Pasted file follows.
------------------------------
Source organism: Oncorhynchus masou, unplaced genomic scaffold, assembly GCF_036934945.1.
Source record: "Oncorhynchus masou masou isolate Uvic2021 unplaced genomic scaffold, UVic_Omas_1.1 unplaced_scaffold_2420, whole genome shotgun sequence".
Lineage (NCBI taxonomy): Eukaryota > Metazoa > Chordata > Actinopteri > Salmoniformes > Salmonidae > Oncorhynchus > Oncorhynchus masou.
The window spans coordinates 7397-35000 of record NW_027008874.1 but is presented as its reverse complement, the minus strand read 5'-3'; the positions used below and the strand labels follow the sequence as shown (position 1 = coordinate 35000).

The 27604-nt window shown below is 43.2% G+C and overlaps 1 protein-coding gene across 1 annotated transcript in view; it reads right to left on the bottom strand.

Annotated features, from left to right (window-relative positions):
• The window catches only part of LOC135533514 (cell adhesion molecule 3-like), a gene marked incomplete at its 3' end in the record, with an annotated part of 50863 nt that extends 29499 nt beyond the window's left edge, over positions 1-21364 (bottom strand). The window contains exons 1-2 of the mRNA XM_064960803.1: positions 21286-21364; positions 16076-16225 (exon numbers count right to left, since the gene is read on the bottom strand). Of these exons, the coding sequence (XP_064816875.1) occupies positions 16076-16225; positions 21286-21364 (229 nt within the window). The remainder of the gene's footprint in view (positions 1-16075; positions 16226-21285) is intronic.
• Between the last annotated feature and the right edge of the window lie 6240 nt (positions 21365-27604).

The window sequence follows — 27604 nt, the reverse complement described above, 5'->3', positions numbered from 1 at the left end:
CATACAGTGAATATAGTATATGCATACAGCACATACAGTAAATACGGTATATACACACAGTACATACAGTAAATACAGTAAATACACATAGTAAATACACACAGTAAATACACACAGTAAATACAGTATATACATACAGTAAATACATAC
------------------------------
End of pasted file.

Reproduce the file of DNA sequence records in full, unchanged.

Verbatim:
Source organism: Oncorhynchus masou, unplaced genomic scaffold, assembly GCF_036934945.1.
Source record: "Oncorhynchus masou masou isolate Uvic2021 unplaced genomic scaffold, UVic_Omas_1.1 unplaced_scaffold_2420, whole genome shotgun sequence".
Lineage (NCBI taxonomy): Eukaryota > Metazoa > Chordata > Actinopteri > Salmoniformes > Salmonidae > Oncorhynchus > Oncorhynchus masou.
The window spans coordinates 7397-35000 of record NW_027008874.1 but is presented as its reverse complement, the minus strand read 5'-3'; the positions used below and the strand labels follow the sequence as shown (position 1 = coordinate 35000).

The 27604-nt window shown below is 43.2% G+C and overlaps 1 protein-coding gene across 1 annotated transcript in view; it reads right to left on the bottom strand.

Annotated features, from left to right (window-relative positions):
• The window catches only part of LOC135533514 (cell adhesion molecule 3-like), a gene marked incomplete at its 3' end in the record, with an annotated part of 50863 nt that extends 29499 nt beyond the window's left edge, over positions 1-21364 (bottom strand). The window contains exons 1-2 of the mRNA XM_064960803.1: positions 21286-21364; positions 16076-16225 (exon numbers count right to left, since the gene is read on the bottom strand). Of these exons, the coding sequence (XP_064816875.1) occupies positions 16076-16225; positions 21286-21364 (229 nt within the window). The remainder of the gene's footprint in view (positions 1-16075; positions 16226-21285) is intronic.
• Between the last annotated feature and the right edge of the window lie 6240 nt (positions 21365-27604).

The window sequence follows — 27604 nt, the reverse complement described above, 5'->3', positions numbered from 1 at the left end:
CATACAGTGAATATAGTATATGCATACAGCACATACAGTAAATACGGTATATACACACAGTACATACAGTAAATACAGTAAATACACATAGTAAATACACACAGTAAATACACACAGTAAATACAGTATATACATACAGTAAATACATAC